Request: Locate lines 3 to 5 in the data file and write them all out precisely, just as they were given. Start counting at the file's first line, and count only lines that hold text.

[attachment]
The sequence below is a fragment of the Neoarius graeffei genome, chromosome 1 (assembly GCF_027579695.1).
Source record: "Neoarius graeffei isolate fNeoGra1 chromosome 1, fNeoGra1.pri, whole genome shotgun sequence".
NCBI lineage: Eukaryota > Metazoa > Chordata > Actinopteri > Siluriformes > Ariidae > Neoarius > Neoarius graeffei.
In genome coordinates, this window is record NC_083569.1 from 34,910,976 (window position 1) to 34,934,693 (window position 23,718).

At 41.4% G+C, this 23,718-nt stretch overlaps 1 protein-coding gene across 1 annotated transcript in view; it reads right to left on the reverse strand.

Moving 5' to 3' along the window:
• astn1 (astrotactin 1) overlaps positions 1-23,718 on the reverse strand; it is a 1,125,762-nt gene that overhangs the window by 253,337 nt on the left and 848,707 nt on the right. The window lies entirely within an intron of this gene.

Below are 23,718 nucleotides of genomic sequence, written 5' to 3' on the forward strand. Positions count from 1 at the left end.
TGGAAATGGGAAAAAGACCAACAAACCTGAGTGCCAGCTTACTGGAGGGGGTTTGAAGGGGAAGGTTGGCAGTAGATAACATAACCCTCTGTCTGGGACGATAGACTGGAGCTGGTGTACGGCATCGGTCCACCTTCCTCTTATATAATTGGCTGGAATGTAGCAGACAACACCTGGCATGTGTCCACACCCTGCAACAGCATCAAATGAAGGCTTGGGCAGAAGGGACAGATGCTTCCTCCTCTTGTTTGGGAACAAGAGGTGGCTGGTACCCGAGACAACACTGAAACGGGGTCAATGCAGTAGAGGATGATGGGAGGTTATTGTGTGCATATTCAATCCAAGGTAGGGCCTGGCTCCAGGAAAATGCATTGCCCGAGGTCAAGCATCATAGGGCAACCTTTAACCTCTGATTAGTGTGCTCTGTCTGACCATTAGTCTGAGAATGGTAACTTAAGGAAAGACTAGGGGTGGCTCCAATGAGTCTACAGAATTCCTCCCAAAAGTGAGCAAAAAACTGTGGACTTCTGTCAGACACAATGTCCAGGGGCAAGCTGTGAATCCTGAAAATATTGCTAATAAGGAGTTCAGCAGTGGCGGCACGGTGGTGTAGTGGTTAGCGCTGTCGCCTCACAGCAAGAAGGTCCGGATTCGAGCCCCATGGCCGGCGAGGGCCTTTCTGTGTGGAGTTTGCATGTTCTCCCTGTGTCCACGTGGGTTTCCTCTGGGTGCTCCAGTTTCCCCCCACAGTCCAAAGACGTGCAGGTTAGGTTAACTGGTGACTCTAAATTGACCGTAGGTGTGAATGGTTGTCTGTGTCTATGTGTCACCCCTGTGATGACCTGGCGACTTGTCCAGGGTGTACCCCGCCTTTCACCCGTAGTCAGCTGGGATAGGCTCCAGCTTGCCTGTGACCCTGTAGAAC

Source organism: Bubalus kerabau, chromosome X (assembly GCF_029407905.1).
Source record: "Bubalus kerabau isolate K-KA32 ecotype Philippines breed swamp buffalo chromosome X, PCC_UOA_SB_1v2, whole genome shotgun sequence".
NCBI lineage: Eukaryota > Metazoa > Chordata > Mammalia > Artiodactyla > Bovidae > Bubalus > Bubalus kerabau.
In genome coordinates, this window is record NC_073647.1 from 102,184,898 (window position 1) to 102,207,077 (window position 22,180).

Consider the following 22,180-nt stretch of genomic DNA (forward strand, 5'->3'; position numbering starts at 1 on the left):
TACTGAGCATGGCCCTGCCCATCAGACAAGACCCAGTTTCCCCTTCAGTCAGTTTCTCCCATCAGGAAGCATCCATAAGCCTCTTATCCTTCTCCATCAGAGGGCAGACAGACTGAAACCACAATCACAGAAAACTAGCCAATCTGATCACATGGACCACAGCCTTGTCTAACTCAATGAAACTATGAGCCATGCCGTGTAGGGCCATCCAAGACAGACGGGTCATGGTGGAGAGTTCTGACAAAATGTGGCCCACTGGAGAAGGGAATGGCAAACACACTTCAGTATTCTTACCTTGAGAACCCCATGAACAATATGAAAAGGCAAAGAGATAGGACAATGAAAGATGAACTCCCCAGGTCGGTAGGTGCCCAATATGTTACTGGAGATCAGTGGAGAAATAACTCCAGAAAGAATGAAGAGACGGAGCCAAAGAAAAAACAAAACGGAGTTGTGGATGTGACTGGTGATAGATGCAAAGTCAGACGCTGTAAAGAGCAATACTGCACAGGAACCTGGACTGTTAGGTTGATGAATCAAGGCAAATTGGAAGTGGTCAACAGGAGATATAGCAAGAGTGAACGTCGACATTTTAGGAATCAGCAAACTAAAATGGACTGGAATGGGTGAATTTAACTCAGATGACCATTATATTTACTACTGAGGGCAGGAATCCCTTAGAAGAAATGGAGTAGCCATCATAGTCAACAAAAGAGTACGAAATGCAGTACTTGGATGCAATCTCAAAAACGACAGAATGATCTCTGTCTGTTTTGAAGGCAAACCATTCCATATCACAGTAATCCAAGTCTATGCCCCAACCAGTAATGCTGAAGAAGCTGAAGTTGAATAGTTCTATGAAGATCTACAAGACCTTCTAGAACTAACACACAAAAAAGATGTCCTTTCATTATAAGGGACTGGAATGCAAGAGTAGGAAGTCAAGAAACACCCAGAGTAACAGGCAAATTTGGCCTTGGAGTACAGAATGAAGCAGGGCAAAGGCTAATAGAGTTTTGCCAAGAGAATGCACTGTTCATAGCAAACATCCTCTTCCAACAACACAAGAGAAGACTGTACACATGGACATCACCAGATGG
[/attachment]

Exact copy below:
NCBI lineage: Eukaryota > Metazoa > Chordata > Actinopteri > Siluriformes > Ariidae > Neoarius > Neoarius graeffei.
In genome coordinates, this window is record NC_083569.1 from 34,910,976 (window position 1) to 34,934,693 (window position 23,718).

At 41.4% G+C, this 23,718-nt stretch overlaps 1 protein-coding gene across 1 annotated transcript in view; it reads right to left on the reverse strand.